Of special concern is the black rhino, which is considered critically endangered after its population tumbled from about 65,000 to 1970 to 2,400 in 1995, according to Kruger National Park. Conservation efforts have since boosted their numbers, and the world's remaining 5,000 or so black rhinos live predominantly in South Africa, Namibia, Kenya and Zimbabwe.
In 2016, there were between 349 and 465 black rhinos living at Kruger and between 6,600 and 7,800 white rhinos, who also suffer from poaching, South Africa's Department of Environmental Affairs said.
Kruger is considered an intensive protection zone, and the government employs a range of resources to deter poaching, including aircraft, dogs, special rangers and an environmental crime investigation unit.
Auburn fans stunned after last-split-second call
Hard to call Virginia basketball boring after the last two games. And the Cavaliers have pretty much put the choker label to rest, too.
From one-and-done to NCAA Tournament miracle men, Virginia will play for the national title for the first time after pulling off another last-second stunner. Kyle Guy made three free throws with 0.6 seconds left, steadily swishing each one as debate immediately started over the sequence that sent him to the line, and Virginia beat Auburn 63-62 Saturday in the Final Four.
A year after becoming the first No. 1 seed to lose to a No. 16, these top-seeded Cavaliers now look like destiny's team.
"It's a great story," Virginia coach Tony Bennett said. "It is."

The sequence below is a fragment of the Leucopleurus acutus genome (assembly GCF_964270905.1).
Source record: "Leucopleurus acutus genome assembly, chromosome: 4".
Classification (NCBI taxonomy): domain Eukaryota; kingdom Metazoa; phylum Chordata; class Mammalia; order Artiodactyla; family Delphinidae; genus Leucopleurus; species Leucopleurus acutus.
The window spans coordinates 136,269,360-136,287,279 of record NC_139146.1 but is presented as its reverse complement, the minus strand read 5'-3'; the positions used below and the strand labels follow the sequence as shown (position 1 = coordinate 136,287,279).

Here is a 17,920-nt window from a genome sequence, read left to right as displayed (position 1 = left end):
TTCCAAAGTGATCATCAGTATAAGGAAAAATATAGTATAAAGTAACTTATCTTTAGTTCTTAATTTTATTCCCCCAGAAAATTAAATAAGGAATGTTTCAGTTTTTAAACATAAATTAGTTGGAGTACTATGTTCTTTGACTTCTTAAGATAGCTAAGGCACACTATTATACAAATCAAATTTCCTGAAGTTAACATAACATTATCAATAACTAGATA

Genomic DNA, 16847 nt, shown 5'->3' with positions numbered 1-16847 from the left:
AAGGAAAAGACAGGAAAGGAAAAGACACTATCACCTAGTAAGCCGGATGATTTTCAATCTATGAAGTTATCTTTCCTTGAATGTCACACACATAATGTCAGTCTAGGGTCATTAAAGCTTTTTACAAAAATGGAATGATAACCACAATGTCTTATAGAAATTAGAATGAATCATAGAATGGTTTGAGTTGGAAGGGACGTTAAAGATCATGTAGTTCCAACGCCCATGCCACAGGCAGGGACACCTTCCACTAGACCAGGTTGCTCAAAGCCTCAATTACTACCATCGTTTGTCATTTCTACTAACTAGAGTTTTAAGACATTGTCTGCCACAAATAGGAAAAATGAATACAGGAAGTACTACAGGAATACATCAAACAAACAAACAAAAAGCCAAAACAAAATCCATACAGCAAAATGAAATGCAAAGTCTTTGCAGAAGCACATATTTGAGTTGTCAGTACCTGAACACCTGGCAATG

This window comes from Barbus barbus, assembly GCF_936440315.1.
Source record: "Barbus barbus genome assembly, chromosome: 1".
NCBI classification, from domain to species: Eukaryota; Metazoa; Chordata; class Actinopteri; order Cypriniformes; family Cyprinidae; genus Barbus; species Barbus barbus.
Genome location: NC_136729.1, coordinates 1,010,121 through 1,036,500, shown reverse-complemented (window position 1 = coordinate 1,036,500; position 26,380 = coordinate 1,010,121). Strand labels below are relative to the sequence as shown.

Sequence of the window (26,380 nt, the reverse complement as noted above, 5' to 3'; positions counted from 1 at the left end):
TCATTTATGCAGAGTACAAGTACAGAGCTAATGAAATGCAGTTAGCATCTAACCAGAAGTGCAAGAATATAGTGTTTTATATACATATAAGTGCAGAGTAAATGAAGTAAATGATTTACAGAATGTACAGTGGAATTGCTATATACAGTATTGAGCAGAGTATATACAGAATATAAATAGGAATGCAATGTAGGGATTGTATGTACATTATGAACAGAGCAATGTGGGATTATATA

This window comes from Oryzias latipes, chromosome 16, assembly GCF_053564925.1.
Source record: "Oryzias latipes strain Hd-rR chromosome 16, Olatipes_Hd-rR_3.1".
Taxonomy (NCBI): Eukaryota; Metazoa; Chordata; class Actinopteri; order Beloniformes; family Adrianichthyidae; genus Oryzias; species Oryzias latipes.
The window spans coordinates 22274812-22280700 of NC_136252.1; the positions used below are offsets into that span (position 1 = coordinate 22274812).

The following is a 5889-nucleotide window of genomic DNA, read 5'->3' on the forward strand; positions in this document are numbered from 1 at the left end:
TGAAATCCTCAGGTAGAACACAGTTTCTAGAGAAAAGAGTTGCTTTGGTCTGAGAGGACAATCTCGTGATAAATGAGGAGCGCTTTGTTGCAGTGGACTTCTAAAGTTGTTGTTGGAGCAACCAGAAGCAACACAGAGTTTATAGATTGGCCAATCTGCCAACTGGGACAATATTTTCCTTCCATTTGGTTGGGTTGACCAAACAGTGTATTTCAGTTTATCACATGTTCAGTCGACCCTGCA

The Cavaliers (34-3) will face Texas Tech on Monday night as the slight favorite to win the tournament.
Something has gotten into these Wahoos the last two weeks. They reached the Final Four for the first time since 1984 with a wild buzzer-beater by Mamadi Diakite to send their Elite Eight game against Purdue to overtime. Beating the Tigers took an even crazier finish.
Fifth-seeded Auburn (30-10) had erased a 10-point deficit in the final five minutes and taken a 4-point lead. Heartbreak was again at hand for Virginia.
With 1.5 seconds left and in need of some magic, Virginia got the ball to Guy in the corner. He turned and fired and Samir Doughty, hands straight up in the air, bumped into Guy's hip. The shot was short, bouncing off the rim. Game over? Auburn started to celebrate and the PA announcer in U.S. Bank Stadium even announced the Tigers had won.
Guy pulled his jersey over his face. But not in angst. He said he exactly knew why official James Breeding had blown his whistle.
"I heard him call it right away," Guy said. "That was me focusing."
Guy swished the first two free throws to tie it and Auburn called a timeout to ice him. Didn't work. He hit one more for the lead.
"I just literally told myself that we dream of these moments, and to be able to make one happen was special," Guy said.
Tonight, two women basketball coaches lead teams for championship
After all the talk of gender equality and women in coaching, sparked by Notre Dame's Muffet McGraw, that has dominated headlines at this Final Four, look where we ended up: With two female coaches in the national title game for the first time since 2012.